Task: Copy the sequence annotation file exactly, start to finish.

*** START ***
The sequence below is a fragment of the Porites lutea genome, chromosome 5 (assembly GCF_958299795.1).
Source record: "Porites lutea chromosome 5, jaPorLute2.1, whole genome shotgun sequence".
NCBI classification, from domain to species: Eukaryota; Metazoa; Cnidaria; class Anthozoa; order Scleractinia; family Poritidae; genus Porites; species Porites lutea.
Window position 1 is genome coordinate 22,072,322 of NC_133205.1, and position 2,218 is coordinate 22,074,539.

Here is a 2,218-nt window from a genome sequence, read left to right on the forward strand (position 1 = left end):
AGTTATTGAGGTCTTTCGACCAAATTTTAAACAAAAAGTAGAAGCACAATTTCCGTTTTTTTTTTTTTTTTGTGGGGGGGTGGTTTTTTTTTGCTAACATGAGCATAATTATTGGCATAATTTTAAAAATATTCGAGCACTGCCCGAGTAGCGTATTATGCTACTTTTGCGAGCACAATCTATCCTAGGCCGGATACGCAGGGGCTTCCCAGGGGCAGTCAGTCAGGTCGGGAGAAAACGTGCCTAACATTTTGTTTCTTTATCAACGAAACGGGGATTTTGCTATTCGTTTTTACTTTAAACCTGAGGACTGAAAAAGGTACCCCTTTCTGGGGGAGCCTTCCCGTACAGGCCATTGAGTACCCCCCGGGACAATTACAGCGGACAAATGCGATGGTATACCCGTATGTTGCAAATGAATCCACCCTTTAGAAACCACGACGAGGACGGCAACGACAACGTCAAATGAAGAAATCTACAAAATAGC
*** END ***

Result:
The sequence below is a fragment of the Porites lutea genome, chromosome 5 (assembly GCF_958299795.1).
Source record: "Porites lutea chromosome 5, jaPorLute2.1, whole genome shotgun sequence".
NCBI classification, from domain to species: Eukaryota; Metazoa; Cnidaria; class Anthozoa; order Scleractinia; family Poritidae; genus Porites; species Porites lutea.
Window position 1 is genome coordinate 22,072,322 of NC_133205.1, and position 2,218 is coordinate 22,074,539.

Here is a 2,218-nt window from a genome sequence, read left to right on the forward strand (position 1 = left end):
AGTTATTGAGGTCTTTCGACCAAATTTTAAACAAAAAGTAGAAGCACAATTTCCGTTTTTTTTTTTTTTTTGTGGGGGGGTGGTTTTTTTTTGCTAACATGAGCATAATTATTGGCATAATTTTAAAAATATTCGAGCACTGCCCGAGTAGCGTATTATGCTACTTTTGCGAGCACAATCTATCCTAGGCCGGATACGCAGGGGCTTCCCAGGGGCAGTCAGTCAGGTCGGGAGAAAACGTGCCTAACATTTTGTTTCTTTATCAACGAAACGGGGATTTTGCTATTCGTTTTTACTTTAAACCTGAGGACTGAAAAAGGTACCCCTTTCTGGGGGAGCCTTCCCGTACAGGCCATTGAGTACCCCCCGGGACAATTACAGCGGACAAATGCGATGGTATACCCGTATGTTGCAAATGAATCCACCCTTTAGAAACCACGACGAGGACGGCAACGACAACGTCAAATGAAGAAATCTACAAAATAGC